Index of Microcirculatory Resistance as a Tool to Characterize Microvascular Obstruction and to Predict Infarct Size Regression in Patients With STEMI Undergoing Primary PCI

Giovanni Luigi De Maria, Mohammad Alkhalil, Mathias Wolfrum, Gregor Fahrni, Alessandra Borlotti, Lisa Gaughran, Sam Dawkins, Jeremy P. Langrish, Andrew J. Lucking, Robin P. Choudhury, Italo Porto, Filippo Crea, Erica Dall'Armellina, Keith M. Channon, Rajesh K. Kharbanda, Adrian P. Banning

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Abstract

Objectives: This study aimed to compare the value of the index of microcirculatory resistance (IMR) and microvascular obstruction (MVO) measured by cardiac magnetic resonance (CMR) in patients treated for and recovering from ST-segment elevation myocardial infarction. Background: IMR can identify patients with microvascular dysfunction acutely after primary percutaneous coronary intervention (pPCI), and a threshold of >40 has been shown to be associated with an adverse clinical outcome. Similarly, MVO is recognized as an adverse feature in patients with ST-segment elevation myocardial infarction. Even though both IMR and MVO reflect coronary microvascular status, the interaction between these 2 parameters is uncertain. Methods: A total of 110 patients treated with pPCI were included, and IMR was measured immediately at completion of pPCI. Infarct size (IS) as a percentage of left ventricular mass was quantified at 48 h (38.4 ± 12.0 h) and 6 months (194.0 ± 20.0 days) using CMR. MVO was identified and quantified at 48 h by CMR. Results: Overall, a discordance between IMR and MVO was observed in 36.7% of cases, with 31 patients having MVO and IMR ≤40. Compared with patients with MVO and IMR ≤40, patients with both MVO and IMR >40 had an 11.9-fold increased risk of final IS >25% at 6 months (p = 0.001). Patients with MVO and IMR ≤40 had a significantly smaller IS at 6 months (p = 0.001), with significant regression in IS over time (34.4% [interquartile range: 27.3% to 41.0%] vs. 22.3% [interquartile range: 16.0% to 30.0%]; p = 0.001). Conclusions: Discordant prognostic information was obtained from IMR and MVO in nearly one-third of cases; however, IMR can be helpful in grading the degree and severity of MVO.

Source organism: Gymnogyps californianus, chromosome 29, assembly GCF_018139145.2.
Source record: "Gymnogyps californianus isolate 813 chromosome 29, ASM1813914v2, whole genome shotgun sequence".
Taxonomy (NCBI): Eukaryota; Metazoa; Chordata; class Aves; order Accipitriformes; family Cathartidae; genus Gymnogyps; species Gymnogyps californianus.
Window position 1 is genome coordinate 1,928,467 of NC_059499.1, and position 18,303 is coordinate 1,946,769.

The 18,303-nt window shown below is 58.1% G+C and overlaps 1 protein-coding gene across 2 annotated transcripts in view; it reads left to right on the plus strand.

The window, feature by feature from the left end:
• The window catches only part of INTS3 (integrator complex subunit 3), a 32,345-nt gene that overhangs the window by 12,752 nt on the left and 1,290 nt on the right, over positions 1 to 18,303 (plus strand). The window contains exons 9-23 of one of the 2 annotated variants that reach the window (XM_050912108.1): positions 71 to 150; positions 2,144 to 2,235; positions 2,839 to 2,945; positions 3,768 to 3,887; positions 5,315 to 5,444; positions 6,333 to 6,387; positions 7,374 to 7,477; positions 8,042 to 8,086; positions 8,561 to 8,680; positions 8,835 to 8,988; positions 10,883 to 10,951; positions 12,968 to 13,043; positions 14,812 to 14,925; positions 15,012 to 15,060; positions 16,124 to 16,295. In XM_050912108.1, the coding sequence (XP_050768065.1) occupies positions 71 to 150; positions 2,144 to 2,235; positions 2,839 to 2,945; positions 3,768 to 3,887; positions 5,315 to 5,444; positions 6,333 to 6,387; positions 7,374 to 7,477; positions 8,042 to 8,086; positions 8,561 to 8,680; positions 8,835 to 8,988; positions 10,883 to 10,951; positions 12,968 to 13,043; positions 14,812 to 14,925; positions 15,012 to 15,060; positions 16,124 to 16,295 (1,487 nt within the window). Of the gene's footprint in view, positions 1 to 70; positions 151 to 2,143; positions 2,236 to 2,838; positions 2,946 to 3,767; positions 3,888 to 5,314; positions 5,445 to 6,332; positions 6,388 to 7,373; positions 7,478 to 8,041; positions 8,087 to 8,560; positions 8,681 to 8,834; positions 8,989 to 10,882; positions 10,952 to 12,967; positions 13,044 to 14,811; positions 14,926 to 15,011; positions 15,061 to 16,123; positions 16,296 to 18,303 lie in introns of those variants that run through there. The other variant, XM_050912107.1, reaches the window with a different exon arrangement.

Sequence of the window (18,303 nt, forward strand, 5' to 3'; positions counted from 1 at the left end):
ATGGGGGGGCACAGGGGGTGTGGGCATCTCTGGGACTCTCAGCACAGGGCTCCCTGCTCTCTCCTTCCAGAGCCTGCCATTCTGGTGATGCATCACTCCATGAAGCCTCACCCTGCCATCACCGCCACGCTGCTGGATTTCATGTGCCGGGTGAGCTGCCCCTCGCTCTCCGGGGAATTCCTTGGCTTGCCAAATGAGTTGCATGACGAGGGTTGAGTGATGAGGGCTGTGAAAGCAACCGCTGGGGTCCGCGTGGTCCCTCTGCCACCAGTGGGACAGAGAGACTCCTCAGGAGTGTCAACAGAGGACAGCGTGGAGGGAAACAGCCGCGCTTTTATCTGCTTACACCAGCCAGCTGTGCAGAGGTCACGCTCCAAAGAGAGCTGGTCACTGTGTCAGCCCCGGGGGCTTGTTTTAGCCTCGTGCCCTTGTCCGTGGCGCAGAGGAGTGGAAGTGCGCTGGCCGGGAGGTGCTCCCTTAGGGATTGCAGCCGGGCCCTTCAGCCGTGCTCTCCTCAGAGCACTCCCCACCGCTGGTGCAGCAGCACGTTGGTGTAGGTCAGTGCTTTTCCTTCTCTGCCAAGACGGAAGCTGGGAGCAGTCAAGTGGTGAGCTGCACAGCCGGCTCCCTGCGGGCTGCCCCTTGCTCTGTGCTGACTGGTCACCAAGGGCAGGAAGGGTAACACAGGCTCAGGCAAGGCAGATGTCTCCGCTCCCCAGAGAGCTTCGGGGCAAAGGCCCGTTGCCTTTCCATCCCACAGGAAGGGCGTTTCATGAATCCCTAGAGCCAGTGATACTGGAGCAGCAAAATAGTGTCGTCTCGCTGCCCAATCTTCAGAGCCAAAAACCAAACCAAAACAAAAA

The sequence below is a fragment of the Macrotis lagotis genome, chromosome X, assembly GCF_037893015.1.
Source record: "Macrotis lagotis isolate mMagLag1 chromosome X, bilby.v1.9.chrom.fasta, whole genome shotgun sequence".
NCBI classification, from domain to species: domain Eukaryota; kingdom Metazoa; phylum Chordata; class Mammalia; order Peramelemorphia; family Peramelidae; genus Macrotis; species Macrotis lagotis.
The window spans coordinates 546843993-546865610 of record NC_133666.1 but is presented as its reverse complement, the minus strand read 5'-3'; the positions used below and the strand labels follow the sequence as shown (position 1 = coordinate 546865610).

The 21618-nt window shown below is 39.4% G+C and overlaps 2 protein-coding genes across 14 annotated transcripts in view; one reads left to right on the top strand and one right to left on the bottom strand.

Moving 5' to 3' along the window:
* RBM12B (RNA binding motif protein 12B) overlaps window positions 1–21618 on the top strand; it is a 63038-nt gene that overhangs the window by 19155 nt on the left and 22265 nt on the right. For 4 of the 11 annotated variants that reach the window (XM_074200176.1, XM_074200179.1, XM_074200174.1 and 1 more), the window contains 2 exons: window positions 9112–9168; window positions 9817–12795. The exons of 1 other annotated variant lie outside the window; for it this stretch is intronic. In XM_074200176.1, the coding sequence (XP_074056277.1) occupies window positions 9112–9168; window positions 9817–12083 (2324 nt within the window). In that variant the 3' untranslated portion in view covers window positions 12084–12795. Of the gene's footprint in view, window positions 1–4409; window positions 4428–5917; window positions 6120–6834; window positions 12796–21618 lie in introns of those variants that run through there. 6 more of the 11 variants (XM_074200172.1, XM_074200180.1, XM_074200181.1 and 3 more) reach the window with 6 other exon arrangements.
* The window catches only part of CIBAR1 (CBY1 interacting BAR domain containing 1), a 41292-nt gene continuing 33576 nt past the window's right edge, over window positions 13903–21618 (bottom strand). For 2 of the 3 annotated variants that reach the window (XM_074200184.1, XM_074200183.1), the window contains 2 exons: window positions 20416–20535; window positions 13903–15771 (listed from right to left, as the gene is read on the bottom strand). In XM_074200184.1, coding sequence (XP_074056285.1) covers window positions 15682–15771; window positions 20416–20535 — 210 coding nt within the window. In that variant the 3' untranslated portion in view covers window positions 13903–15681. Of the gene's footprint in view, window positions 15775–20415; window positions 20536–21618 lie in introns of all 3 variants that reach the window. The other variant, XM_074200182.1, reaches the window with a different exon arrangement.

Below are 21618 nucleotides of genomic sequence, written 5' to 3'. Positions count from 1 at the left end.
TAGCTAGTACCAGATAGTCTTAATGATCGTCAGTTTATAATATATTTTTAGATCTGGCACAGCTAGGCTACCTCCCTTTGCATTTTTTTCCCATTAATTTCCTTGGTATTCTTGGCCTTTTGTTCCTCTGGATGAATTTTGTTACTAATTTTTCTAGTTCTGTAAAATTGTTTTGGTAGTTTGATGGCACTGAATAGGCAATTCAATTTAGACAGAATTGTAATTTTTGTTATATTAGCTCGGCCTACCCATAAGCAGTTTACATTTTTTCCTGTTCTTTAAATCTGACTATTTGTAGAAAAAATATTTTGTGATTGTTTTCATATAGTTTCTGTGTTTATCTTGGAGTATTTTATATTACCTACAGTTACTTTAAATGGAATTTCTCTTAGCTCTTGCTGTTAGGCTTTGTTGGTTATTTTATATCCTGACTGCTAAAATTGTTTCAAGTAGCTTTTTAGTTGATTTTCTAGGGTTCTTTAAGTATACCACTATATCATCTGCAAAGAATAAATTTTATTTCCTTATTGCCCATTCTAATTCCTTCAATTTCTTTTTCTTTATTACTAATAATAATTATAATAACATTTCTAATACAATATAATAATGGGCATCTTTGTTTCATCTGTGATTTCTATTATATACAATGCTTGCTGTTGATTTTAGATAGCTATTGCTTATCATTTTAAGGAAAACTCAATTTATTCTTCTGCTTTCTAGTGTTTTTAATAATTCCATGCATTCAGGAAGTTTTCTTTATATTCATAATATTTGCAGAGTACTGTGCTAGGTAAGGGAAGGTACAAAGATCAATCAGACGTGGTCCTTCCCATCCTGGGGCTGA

Original languageEnglish
JournalJACC: Cardiovascular Imaging
DOIs
Publication statusAccepted/In press - Jan 1 2018

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Keywords

  • index of microcirculatory resistance
  • microvascular obstruction
  • primary percutaneous coronary intervention
  • ST-segment elevation myocardial infarction

ASJC Scopus subject areas

  • Radiology Nuclear Medicine and imaging
  • Cardiology and Cardiovascular Medicine

Cite this

De Maria, G. L., Alkhalil, M., Wolfrum, M., Fahrni, G., Borlotti, A., Gaughran, L., Dawkins, S., Langrish, J. P., Lucking, A. J., Choudhury, R. P., Porto, I., Crea, F., Dall'Armellina, E., Channon, K. M., Kharbanda, R. K., & Banning, A. P. (Accepted/In press). Index of Microcirculatory Resistance as a Tool to Characterize Microvascular Obstruction and to Predict Infarct Size Regression in Patients With STEMI Undergoing Primary PCI. JACC: Cardiovascular Imaging. https://doi.org/10.1016/j.jcmg.2018.02.018